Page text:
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Kyler Murray's mad at the wrong people over his 'independent study' clause

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·4-min read
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For 11 long and emotional minutes, Kyler Murray stood at a podium Thursday and defended himself and his work ethic as an athlete.

You couldn’t blame him. Earlier this week, an addendum in his recently agreed upon $230 million contract ($160 million guaranteed) with the Arizona Cardinals was made public. It required Murray complete four hours of “independent study” during the week before each game. This is in addition to studying with coaches and teammates.

It required Murray to “personally” study and not do it while “engaged in any other activity that may distract his attention” (like watching television, playing video games or browsing the internet).

Such a clause is rare, if not unheard of, in NFL contracts. And even though the team reportedly removed the clause a few days after it surfaced, it suggested the Cardinals didn't believe Murray puts in the requisite time to maximize his talents, or at least wants to protect its massive investment in its former No. 1 pick in case he doesn’t work hard enough going forward.

If not, why mention it, let alone put it in writing?

Murray was aghast at the fallout from the story and lashed out … only at the wrong targets.

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He called the suggestion by fans and media that he isn’t properly driven and focused a “joke” and “disrespectful.”

“I’m flattered that y’all think that at my size (5-foot-10) I can go out there and not prepare for the game and not take it serious,” Murray said.

Actually, few, if anyone, thought that until the details of the contract came out.

Murray is an undersized quarterback who nonetheless won the Heisman Trophy at Oklahoma (while also playing baseball), rose to the top of the draft and was the NFL offensive rookie of the year. Murray joined a 3-13 team and in three seasons got them to the playoffs.

It hasn’t been perfect. There remain questions about his ceiling and durability, but the above resume just doesn’t happen by accident.

"Of course, I watch film by myself, that's a given," Murray said. "That doesn't even need to be said.”

It didn’t … until the Cardinals decided to mention it in the contract, Murray’s agent left it there, and then Murray himself signed the deal.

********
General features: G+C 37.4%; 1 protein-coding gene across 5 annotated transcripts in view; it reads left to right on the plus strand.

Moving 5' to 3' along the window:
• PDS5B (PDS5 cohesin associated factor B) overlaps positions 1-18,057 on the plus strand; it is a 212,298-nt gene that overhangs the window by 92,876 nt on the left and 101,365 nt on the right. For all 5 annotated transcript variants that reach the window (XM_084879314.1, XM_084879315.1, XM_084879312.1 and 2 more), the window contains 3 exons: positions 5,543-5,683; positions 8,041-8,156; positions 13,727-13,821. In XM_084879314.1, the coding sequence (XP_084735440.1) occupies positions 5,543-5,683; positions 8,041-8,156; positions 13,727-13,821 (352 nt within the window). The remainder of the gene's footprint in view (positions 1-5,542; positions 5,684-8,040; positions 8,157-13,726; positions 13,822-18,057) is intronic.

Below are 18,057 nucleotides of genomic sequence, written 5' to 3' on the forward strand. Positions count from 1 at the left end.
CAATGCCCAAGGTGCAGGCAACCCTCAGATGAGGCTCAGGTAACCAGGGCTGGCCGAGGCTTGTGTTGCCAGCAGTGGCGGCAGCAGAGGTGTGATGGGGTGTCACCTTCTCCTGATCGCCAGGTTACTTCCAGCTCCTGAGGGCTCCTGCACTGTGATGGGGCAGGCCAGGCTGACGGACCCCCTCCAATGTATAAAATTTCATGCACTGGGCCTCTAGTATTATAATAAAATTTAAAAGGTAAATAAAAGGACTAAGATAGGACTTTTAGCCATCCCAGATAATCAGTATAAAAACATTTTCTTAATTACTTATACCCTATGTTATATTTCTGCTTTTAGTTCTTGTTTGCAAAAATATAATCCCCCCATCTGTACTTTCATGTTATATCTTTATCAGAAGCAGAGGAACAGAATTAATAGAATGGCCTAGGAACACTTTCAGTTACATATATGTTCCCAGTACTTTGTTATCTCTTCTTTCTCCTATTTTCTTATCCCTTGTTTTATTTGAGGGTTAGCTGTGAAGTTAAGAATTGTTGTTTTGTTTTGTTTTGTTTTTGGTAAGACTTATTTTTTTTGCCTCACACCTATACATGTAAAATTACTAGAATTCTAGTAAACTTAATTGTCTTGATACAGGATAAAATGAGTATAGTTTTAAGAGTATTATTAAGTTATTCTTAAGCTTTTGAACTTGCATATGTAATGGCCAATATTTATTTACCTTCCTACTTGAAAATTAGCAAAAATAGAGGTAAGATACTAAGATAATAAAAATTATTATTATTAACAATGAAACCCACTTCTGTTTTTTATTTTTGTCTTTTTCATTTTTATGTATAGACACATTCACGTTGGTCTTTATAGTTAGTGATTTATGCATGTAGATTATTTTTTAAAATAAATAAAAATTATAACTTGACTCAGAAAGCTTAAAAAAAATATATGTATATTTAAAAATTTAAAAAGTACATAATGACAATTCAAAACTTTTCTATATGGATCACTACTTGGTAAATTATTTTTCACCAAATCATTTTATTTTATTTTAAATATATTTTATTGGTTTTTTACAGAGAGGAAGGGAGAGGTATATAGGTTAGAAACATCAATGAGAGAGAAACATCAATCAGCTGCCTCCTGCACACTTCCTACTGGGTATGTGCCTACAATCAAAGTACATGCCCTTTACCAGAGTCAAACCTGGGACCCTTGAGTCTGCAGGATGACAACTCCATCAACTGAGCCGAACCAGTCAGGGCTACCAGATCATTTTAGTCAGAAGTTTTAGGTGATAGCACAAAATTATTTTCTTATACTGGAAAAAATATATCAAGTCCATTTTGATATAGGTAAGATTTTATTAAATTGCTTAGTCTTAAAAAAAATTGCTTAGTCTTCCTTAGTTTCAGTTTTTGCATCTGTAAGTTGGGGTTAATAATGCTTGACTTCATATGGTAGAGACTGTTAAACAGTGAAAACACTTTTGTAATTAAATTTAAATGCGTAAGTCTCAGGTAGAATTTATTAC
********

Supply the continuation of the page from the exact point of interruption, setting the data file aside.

If Murray studying film by himself doesn’t need to be said, then why was it said … and agreed to by Murray himself?

Murray should be upset that this all came out. It questions his professionalism. It questions his commitment. It questions his leadership. It questions everything.

But none of it had to come out.

Kyler Murray defended himself over the
Kyler Murray defended himself over the "independent study" contract clause, which makes sense. But he targeted the fans and media, which doesn't. (AP Foto/Rick Scuteri)

He should be upset at the Cardinals, who apparently came up with it. The entire addendum is ridiculous and serves no purpose other than to seemingly embarrass their franchise quarterback. What would Arizona do this? Who knows, other than this is Arizona.

Exactly how would the franchise prove that Murray isn’t engaged in “independent study” which could be occurring at his home anyway? How would they know a video game isn’t being played on a different device, or the television isn’t on in the room?

The contract doesn’t mention putting cameras inside Murray’s house or tracking his every move on the internet.

So it’s a mostly unenforceable clause that somehow turned a positive for the Cardinals — locking up their star quarterback for the future — into a character assassination, and thus placed a question mark over him.

The team did that. Not the fans and media who simply consumed the information the way any reasonable person would.

And Murray did that by agreeing to the deal. That’s what a contract is. Here are the terms, here are the clauses, and here is the compensation. Murray should have gotten this stricken before accepting it. Instead, he got what he got.

“I refuse to let my work ethic, my [preparation] to be in-question,” Murray said. “I have put in an incomprehensible amount of time and blood, sweat, tears and work into what I do, whether it's football or baseball. People can't comprehend the amount of time that it takes to do two sports at a high level in college, let alone be the first person to do it ever at my size. It's funny.

“But to those of you out there that believe that I'd be standing here today, in front of y'all, without having a work ethic and without preparing, I'm honored that you think that. But it doesn't exist. It's not possible. It's not possible.”

The frustration is understandable. The hurt feelings too.

It’s the Arizona Cardinals, though, who drew up the addendum that called his preparation into question.

And Kyler Murray who, for some reason, agreed to it.

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